Let’s take operating systems for example. Most operating systems are created by various programming languages; as a parallel. Most belief systems, regardless of whether they exist as political, religious, spiritual, or philosophical; are conveyed through either written text or word of mouth, both of which require some level of articulated language.

Much like an operating system, the purpose which belief systems serve; is to increase, expand and or simplify the functionality of the core machinery. If one ascribes to belief system, than ideally most of their interactions with the world around them will be internalized and understood in accordance with and through that perceived medium.

Similarly most interfacing that we do with our computers is done through the medium of our operating system or tools for expanding upon our system aka languages/programming languages, and by extension schools of thought which may correlate to libraries, frameworks, and APIs for programming languages.

This can in both instances incite compatibility issues. For example if you are a believer in a creationist system like most form of Christianity than their system is in its default state incompatible with the Big Bang theory ‘thoughtware package’. Among many others. On the contrary if your an atheist, than the belief in god is incompatible.

I personally believe the world would be a far better place if more people realized they could believe in god and develop their spiritual lives and connections to the divine without ascribing to beliefs which inherently contradict scientific data, logic, reason, or common decency, but hey to each their own.

I also posit that by extension this would make Scientology the spiritual equivalent to temple OS. Both impressive systems invented under highly questionable pretenses. Both seemingly exist purely because they can, rather than arriving out of any real necessity, and both did a great job of attracting the public eye in spite of high degrees of obscurity within their respective domains.

On a similar note Since Jewish people have to be born Jewish to be accepted within the religion, doesn’t that make it kinda like Mac OS which under general circumstances is only intended to work on Apple hardware?

And what about Linux? They make it really easy for anyone to create their own version. Does Hinduism not allow for anyone to make their own derivation from its ideological kernel?

This could be argued as being true for Christianity as well, however Christianity is more often innovated by its own elected clerical leaders, rather than followers and layman. On the contrary, while existing Linux versions are often up-kept by their respective developers, new ones are being created all the time by anyone who wishes.

Technically someone could write their own version of the Bible (or windows.) But one would likely face religious and or corporate prosecution for doing so, in regards to either heresy or plagiarism respectably.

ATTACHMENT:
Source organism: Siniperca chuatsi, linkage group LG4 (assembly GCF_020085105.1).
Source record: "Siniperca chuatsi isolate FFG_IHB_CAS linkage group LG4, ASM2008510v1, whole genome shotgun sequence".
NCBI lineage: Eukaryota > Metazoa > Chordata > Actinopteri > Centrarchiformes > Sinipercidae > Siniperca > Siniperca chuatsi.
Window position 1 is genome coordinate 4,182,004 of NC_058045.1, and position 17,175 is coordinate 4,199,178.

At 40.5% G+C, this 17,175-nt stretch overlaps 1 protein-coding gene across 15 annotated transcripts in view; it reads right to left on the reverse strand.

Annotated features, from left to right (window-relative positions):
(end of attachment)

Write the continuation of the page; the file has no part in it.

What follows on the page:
Note: This should go without saying but I will anyways: this is not to be interpreted as perfect comparison, but rather a broad theoretical framework for comparison. If my article offends you please do both of us a favor and unsubscribe. With all due to respect if philosophizing about the interconnectedness of all forms of knowledge plays on your emotions, you are without a doubt in the wrong place. However If you disagree and wanna talk about it from a level headed perspective that’s awesome, please disagree as actively as you’d like as long as your format is coherent with reason.

Now back to my train of thought. This could be a far fetched claim, but one could also correlate the innovation of blockchain technology, with Anarchist philosophy finally nearing full circular functionality.

Okay now slow down what are you getting at?

Well before blockchain technology it was kinda impossible to imagine an economic society functioning without an inherent leader. However I theorize that decentralized blockchain ledgers are the or at least one of the missing piece(s) that anarchist philosophy has been missing the whole time.

That is a way to deal with the transferring of resources without any central form of imposed government. With every end user hosting a copy of the block chain acting as a node for the server, every participating member thus holds an equal and identical representation and record.

If you really think about it, isn’t an economy where every participating member gets an equal amount of leadership; essentially the same as saying their are no true leaders?

To myself this whole thing sounds very much reflective of the systems detailed in theories which stemmed from primitive-anarchism such as mutualism, syndicalism and collectivism. I believe it indirectly speaks from all three, while still being compatible with the core fundamentals of Capitalism and thus retaining our ideological fertilizer for innovation.

There are many other places I could take this, such as the comparison of servers to real life hosts of business, services and knowledge. Or how computer networks resemble the flow of resources and information through various economic, academic, religious, political and social systems serving as network mediums.

After all networks existed before the computers we know today, postal systems a telegraph systems and telephone are all fully functioning networks. Albeit less efficient yet equally plausible methods of communicating and transmitting information even in the modern age.

I could go on much longer But I think I’ll cut this one short, as I feel I’ve painted enough of a general picture for readers to take this thought and run with it, expand on it, etc.

Actually quite literally, if a pictures worth a thousand words than this article is roughly equivalent to an entire picture. Regardless of that sentiment I hope anyone who took the time to read this article got something out of it, regardless of the how or the why. Well readers; I hope you all have a great day, thanks for taking the time to read as always!

Das Ende.